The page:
The recovery week went really well and I’ve been very happy with how my legs have got over London. They were a little tender on Monday but quite happy by the time I did my first easy run on Tuesday. By Friday I was happy enough the legs were in shape for a small bit of speed work and so did a 24min fartlek session where I alternated every 3min between 5k and threshold pace. Pretty pleased with how both the legs felt and the pace I hit (see Garmin link above for full details).

The rest of the weekend was just a couple of easy short runs as I’d got a late entry into the Milton Keynes half marathon on BH Monday as we were in the area camping!

I thought the MK Half marathon would be a good “sharpener” to take me through into the Wings for Life race and it went really well. I must thank the organisers for allowing me a late entry (Thanks Andy and Sarah!) and for putting on such a great race. Great local support and some great marshals gave the race a really good buzz.

My plan was to go off at course record pace (high 68) and see if the legs had forgotten about last weeks exploits at London!

Leading out MK Half

Things went really well for the first 7-8 miles and I was still on course for a low 68min run but then we hit the twists, turns and wind in the last 4-5 miles and I struggled to maintain pace not helped by the fact that I was running solo.
With a great stadium finish though, I was still happy to dip under 70min (first one this year apart from my London split!) and take the win in 69:50.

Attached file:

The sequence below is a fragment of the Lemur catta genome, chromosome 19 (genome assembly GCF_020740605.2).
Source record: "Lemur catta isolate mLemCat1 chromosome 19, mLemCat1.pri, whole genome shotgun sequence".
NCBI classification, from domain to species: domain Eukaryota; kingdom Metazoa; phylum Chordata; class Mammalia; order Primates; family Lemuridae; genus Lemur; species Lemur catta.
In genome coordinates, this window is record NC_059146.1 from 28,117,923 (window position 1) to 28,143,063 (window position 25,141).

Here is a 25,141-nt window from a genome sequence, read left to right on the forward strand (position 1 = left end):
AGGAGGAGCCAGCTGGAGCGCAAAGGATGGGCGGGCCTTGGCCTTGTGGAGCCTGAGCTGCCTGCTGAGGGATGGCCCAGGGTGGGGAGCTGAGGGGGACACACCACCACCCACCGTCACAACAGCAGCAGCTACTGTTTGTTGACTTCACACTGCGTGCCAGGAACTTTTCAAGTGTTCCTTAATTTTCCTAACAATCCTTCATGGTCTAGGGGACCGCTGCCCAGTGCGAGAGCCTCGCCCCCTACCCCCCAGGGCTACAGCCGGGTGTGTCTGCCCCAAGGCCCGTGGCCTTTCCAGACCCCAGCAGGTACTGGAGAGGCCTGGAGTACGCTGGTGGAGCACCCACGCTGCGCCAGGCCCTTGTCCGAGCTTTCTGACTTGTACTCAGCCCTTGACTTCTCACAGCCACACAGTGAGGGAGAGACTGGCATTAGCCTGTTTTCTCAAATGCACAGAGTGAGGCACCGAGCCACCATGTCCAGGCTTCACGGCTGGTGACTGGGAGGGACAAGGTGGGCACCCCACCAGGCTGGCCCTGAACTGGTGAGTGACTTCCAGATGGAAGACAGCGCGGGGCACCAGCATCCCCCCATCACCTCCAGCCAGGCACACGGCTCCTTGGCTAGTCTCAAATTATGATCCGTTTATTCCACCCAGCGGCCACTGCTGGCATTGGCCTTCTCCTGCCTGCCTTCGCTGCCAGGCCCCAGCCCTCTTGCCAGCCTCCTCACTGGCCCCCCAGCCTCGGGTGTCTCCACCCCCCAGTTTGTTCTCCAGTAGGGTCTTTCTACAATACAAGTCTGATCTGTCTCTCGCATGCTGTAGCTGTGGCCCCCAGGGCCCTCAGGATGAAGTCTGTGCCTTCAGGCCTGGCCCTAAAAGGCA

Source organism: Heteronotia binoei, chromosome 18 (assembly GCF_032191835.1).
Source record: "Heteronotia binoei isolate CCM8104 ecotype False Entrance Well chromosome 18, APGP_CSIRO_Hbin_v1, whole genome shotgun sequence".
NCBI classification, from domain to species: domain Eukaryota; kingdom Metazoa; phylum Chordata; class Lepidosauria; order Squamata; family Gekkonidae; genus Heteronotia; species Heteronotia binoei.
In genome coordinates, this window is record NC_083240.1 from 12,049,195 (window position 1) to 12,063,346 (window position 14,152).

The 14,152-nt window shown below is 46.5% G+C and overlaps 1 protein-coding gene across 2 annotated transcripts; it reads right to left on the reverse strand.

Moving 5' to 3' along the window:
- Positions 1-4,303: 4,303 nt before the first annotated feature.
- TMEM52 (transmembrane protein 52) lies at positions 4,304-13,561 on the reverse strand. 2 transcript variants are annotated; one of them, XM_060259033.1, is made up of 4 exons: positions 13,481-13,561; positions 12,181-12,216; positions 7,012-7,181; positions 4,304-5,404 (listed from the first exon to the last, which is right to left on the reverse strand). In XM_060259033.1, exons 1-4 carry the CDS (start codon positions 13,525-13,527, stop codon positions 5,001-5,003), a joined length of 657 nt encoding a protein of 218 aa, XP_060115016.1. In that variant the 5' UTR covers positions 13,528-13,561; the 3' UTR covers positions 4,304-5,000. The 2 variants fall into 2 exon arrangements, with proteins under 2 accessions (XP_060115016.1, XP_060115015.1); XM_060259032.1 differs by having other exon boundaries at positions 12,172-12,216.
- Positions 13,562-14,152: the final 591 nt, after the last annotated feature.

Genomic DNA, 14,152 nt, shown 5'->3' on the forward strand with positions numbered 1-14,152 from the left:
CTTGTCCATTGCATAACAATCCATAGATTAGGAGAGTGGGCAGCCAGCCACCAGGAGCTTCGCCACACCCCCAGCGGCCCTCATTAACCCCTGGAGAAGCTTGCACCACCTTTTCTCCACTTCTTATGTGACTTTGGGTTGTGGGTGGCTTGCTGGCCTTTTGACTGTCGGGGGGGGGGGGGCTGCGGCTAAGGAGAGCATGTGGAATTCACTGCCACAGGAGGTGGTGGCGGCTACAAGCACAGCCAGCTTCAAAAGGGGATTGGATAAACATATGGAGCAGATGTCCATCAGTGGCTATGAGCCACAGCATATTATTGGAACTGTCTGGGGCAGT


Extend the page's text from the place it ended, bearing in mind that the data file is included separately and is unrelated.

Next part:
(Thanks Kassia Gardner for the great photo!)
Winning MK Half

Full race results can be found HERE

With now only 5 days until the Redbull World Run I’m not going to follow my standard deplete/load routine for a couple of reasons. I don’t think my body will appreciate going through the process so soon after London and my schedule is also different this time due to racing the half on the Monday. I will therefore just be tapering again over the next 5 days with some short runs and increasing my carb intake a little on Saturday.

Really looking forward to Sunday now before having a couple of easy weeks to ensure I don’t have another “burn out” like last year!
Speaking of burning……take a look at the weather forecast for the race on Sunday in Cambridge -SCORCHIO!!! (23 Degrees)

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Virgin Money London Marathon 2016 – Race Report

Having a marathon race plan that involves going through halfway in 69min when you haven’t even managed to break 70min for a half so far this year is always going to be a little scary!